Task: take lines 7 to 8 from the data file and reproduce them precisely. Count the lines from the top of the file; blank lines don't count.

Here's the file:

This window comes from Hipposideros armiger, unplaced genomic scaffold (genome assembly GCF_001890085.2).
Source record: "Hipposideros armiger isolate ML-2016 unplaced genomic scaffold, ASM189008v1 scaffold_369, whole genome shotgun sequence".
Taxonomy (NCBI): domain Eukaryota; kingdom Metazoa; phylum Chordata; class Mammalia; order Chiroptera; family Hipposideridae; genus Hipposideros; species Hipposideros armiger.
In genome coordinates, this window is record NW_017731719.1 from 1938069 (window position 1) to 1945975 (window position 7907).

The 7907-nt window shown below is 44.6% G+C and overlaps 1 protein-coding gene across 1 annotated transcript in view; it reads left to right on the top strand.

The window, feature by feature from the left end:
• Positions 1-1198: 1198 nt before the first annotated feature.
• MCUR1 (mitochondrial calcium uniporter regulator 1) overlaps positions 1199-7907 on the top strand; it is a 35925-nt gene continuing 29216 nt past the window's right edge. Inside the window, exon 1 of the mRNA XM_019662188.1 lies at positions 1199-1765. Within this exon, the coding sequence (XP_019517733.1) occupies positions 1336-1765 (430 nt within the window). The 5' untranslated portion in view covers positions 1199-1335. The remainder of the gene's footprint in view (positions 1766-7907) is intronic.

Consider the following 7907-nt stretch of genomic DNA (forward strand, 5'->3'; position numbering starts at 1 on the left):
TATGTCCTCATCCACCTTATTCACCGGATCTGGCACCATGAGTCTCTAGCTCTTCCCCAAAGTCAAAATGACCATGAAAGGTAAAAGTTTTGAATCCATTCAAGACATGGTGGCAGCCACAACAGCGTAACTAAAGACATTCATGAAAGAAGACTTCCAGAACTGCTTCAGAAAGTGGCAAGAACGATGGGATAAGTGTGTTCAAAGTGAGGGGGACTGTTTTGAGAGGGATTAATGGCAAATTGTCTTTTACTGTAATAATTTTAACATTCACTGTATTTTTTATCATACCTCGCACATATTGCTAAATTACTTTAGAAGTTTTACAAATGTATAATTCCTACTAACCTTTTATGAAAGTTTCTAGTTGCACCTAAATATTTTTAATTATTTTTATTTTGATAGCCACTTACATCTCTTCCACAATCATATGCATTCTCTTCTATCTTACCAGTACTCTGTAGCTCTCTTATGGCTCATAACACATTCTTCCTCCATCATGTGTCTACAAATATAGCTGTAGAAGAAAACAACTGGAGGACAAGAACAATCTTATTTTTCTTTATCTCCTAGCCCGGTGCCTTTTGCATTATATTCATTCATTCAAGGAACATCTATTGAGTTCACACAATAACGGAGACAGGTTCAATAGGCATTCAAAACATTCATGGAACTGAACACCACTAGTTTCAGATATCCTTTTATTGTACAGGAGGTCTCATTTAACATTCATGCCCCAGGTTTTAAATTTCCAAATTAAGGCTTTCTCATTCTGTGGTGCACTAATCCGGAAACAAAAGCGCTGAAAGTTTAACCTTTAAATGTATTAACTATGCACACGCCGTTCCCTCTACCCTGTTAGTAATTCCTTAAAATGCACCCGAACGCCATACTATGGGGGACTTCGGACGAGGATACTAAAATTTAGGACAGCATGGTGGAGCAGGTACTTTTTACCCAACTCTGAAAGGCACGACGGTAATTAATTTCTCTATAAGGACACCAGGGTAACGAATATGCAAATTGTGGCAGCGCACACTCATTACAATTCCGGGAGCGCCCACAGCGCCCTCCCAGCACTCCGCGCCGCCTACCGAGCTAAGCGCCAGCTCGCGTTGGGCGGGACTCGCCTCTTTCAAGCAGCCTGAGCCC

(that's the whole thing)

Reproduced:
• Positions 1-1198: 1198 nt before the first annotated feature.
• MCUR1 (mitochondrial calcium uniporter regulator 1) overlaps positions 1199-7907 on the top strand; it is a 35925-nt gene continuing 29216 nt past the window's right edge. Inside the window, exon 1 of the mRNA XM_019662188.1 lies at positions 1199-1765. Within this exon, the coding sequence (XP_019517733.1) occupies positions 1336-1765 (430 nt within the window). The 5' untranslated portion in view covers positions 1199-1335. The remainder of the gene's footprint in view (positions 1766-7907) is intronic.